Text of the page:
mod con tankless combo NG boiler sizing to exisiting cast iron radiators

Discussion in 'Tankless Water Heater Forum' started by jmm, Feb 20, 2012.

  1. jmm

    jmm New Member

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    Virginia
    I am investigating utilizing the above boiler type to replace an oil fired boiler 139K btu output 748 sq ft radiator.
    I measured all the radiators sizes and used a radiator btu calculator spreadsheet. i need 161412K btu for the total radiator sq ft is 842 total.
    Is this an accurate method for sizing a new mod con tankless combo NG boiler. Thanks in advance.
  2. Dana

    Dana In the trades

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    Sizing the radiation may be a way to size a steam boiler, but a useless way to size mod-con. You size a mod-con by the actual heat load of the house, and adjust the outdoor reset curve of the mod-con to be able to deliver the heat with the lowest temperature at which it will keep up, using outdoor temp as the model of the heat load.

    The lower the boiler's output temp, the lower the return-water temp==more condensing efficiency. Ideally you'd be need at most 140F water even at design conditions (and I'm guessing you are probably already there, unless you live in an uninsulated house and leave the windows open, with that much radiation.) If the return water is over 130F it won't be condensing at all. But even if you needed 180F water at 6AM on the coldest day of the winter, most of the time you wouldn't need water anywhere near that temperature for the radiators to keep up.

    At +65F outdoor temps most houses have pretty close to zero BTU/hour heat load but at +25F most will have a fairly substantial heat load, but at +45F outdoor temps the BTU/hour requirements will be about half what it is at +25F. The BTU output of the radiators also vary fairly linearly with water temperature, so if you set up the boiler to deliver water hot enough to keep up with the load at 25F, and a lower temp water designed to keep up at a higher outdoor temp, letting the boiler's controls interpolate that line to match a water temp to an outdoor temp works pretty well. It's crude, but effective.

    And as long as the mod-con boiler's high fire BTU/hour can keep up with the BTU/hour requirements of your house at the ACCA 99% outside design temperature for your area, it's big enough that you'd never get cold. But the SMALLER the minimum-modulation of the boiler is, the fewer burn cycles there will be, and the closer to the boiler's best-efficiency it will be at any given water temperature.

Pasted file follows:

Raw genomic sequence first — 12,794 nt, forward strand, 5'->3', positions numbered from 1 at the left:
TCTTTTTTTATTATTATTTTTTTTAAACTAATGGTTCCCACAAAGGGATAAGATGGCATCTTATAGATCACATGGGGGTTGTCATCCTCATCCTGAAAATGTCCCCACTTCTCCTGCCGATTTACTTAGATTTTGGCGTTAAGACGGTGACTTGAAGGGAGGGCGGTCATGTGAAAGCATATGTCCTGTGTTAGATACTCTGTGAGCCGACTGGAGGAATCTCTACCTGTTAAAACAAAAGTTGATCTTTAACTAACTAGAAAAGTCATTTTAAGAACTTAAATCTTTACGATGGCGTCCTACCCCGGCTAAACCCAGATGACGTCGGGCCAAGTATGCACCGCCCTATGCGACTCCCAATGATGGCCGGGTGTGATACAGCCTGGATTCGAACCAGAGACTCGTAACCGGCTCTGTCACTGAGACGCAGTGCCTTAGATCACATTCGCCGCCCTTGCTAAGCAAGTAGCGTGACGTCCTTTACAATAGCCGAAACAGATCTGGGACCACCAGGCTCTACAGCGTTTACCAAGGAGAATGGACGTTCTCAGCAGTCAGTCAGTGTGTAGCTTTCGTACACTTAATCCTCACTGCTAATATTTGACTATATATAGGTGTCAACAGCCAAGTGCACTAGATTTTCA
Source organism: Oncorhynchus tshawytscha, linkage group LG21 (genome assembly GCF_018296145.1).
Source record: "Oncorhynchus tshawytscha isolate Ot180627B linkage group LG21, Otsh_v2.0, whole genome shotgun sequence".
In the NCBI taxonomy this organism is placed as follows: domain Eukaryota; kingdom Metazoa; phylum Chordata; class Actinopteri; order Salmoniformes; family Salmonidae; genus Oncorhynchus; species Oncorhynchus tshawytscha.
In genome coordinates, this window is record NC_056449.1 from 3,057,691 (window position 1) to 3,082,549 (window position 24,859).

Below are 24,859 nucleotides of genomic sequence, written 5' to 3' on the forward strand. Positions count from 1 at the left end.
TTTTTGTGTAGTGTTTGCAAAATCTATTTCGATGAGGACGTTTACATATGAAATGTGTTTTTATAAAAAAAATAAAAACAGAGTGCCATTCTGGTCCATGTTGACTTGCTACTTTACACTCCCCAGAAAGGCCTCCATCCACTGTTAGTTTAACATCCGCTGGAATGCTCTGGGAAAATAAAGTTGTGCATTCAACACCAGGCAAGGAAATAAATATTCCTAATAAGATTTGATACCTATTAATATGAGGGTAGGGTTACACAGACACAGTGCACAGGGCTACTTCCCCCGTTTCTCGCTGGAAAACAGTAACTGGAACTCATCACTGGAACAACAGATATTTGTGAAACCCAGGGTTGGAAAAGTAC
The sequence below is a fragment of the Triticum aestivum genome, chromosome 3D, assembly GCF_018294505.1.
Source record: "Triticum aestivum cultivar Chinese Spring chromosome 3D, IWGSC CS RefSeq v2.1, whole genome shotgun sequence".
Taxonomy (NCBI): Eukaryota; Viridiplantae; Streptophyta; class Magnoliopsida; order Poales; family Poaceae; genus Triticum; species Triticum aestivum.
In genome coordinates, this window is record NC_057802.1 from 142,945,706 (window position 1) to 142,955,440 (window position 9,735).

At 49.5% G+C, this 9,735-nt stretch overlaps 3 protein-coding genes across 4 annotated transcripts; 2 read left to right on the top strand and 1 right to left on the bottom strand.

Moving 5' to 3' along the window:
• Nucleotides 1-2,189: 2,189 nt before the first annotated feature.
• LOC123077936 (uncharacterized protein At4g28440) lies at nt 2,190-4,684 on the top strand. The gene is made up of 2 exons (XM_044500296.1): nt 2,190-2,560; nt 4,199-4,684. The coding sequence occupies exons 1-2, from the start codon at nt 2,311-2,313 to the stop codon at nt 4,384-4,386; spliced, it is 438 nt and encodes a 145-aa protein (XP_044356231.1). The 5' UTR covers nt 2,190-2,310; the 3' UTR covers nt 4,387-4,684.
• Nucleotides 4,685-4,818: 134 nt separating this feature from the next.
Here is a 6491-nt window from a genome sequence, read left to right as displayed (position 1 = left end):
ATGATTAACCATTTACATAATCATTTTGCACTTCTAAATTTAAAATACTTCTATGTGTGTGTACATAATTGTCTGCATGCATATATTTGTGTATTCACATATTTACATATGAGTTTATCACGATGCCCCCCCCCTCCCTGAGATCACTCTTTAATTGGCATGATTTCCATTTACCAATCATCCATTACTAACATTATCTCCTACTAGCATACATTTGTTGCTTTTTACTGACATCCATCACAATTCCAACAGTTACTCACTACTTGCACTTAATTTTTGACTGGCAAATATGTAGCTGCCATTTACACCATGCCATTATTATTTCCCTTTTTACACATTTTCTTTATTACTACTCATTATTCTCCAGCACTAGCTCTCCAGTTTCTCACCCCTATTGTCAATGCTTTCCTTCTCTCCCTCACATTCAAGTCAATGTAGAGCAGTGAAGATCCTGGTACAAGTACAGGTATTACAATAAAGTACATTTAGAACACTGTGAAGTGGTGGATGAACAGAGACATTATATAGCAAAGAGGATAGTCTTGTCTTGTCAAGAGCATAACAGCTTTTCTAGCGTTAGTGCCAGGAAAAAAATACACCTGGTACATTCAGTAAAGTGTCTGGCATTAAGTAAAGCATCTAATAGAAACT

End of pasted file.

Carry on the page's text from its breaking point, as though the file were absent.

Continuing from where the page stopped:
It's possible to put an upper bound on your boiler sizing by using the name-plate efficiency and the fuel use of the old boiler per base-65F heating degree day, which will also be pretty linear. If your oil vendor stamps a "K-factor" on the billing, that's the same information in a different form.
  3. jmm

    jmm New Member

    Messages:
    5
    Location:
    Virginia
    sizing Mod con ng tankless retrofit cast iron radiators calc

    Thanks great input. cant you calculate hot water ng boiler btu output based on the amount of water that circulates through the burner. In other words if you drained all the water out of the system and measured the total amount in use, lets say 100 gals. So then you would need to calculate how many btu s it takes to heat that volume of water to 180f. This would give you the highest use, (coldest day requirement) anything less than that would be controlled by the PID controller, modulator? Thanks in advance
  4. Dana

    Dana In the trades

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    In a word, no. All of that water is inside the building, and it doesn't matter how long it takes to heat it all up- BTU/hour is the same as heat/time. If it takes 15 years to heat it all up with a 1BTU/hr candle, it doesn't matter, as long as the house only needs 1BTU/hour.

    The only thing that matters regarding the boiler output sizing it the maximum rate of heat loss out of the house- the BTU/hour leaving the house at the coldest hours of the the coldest night of the year. The calculating the heat loss at ACCA 99th percentile outside design temperature (based on 25 year binned hourly weather data during the heating season) for your location is more than sufficient for sizing the boiler to keep you warm. Going a whole lot larger than that results in lower efficiency and lower comfort.